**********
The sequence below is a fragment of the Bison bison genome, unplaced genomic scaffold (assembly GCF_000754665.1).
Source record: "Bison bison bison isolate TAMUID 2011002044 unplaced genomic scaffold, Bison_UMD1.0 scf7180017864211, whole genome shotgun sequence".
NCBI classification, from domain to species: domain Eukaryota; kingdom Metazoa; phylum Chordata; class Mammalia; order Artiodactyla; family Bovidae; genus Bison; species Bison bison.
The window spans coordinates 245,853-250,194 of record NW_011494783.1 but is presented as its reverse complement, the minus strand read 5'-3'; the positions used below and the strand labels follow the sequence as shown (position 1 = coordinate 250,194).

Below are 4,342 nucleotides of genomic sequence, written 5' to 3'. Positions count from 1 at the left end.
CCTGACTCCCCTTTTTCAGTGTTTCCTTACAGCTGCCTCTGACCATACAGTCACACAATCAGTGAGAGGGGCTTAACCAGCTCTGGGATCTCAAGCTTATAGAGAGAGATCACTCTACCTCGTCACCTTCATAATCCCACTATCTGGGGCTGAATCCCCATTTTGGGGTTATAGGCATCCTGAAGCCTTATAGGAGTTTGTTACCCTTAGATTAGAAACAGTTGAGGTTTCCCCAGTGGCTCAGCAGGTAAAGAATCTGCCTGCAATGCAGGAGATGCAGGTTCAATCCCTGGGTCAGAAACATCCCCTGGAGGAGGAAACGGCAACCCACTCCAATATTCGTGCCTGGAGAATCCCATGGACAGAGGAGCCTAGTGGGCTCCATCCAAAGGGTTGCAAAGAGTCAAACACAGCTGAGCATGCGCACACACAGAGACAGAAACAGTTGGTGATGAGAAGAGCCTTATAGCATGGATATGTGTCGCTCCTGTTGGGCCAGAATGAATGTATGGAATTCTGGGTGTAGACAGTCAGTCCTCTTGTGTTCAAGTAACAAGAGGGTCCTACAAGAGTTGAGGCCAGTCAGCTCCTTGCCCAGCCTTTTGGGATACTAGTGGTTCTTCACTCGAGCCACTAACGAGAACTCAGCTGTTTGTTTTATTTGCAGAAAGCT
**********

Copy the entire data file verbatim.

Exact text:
The sequence below is a fragment of the Bison bison genome, unplaced genomic scaffold (assembly GCF_000754665.1).
Source record: "Bison bison bison isolate TAMUID 2011002044 unplaced genomic scaffold, Bison_UMD1.0 scf7180017864211, whole genome shotgun sequence".
NCBI classification, from domain to species: domain Eukaryota; kingdom Metazoa; phylum Chordata; class Mammalia; order Artiodactyla; family Bovidae; genus Bison; species Bison bison.
The window spans coordinates 245,853-250,194 of record NW_011494783.1 but is presented as its reverse complement, the minus strand read 5'-3'; the positions used below and the strand labels follow the sequence as shown (position 1 = coordinate 250,194).

Below are 4,342 nucleotides of genomic sequence, written 5' to 3'. Positions count from 1 at the left end.
CCTGACTCCCCTTTTTCAGTGTTTCCTTACAGCTGCCTCTGACCATACAGTCACACAATCAGTGAGAGGGGCTTAACCAGCTCTGGGATCTCAAGCTTATAGAGAGAGATCACTCTACCTCGTCACCTTCATAATCCCACTATCTGGGGCTGAATCCCCATTTTGGGGTTATAGGCATCCTGAAGCCTTATAGGAGTTTGTTACCCTTAGATTAGAAACAGTTGAGGTTTCCCCAGTGGCTCAGCAGGTAAAGAATCTGCCTGCAATGCAGGAGATGCAGGTTCAATCCCTGGGTCAGAAACATCCCCTGGAGGAGGAAACGGCAACCCACTCCAATATTCGTGCCTGGAGAATCCCATGGACAGAGGAGCCTAGTGGGCTCCATCCAAAGGGTTGCAAAGAGTCAAACACAGCTGAGCATGCGCACACACAGAGACAGAAACAGTTGGTGATGAGAAGAGCCTTATAGCATGGATATGTGTCGCTCCTGTTGGGCCAGAATGAATGTATGGAATTCTGGGTGTAGACAGTCAGTCCTCTTGTGTTCAAGTAACAAGAGGGTCCTACAAGAGTTGAGGCCAGTCAGCTCCTTGCCCAGCCTTTTGGGATACTAGTGGTTCTTCACTCGAGCCACTAACGAGAACTCAGCTGTTTGTTTTATTTGCAGAAAGCT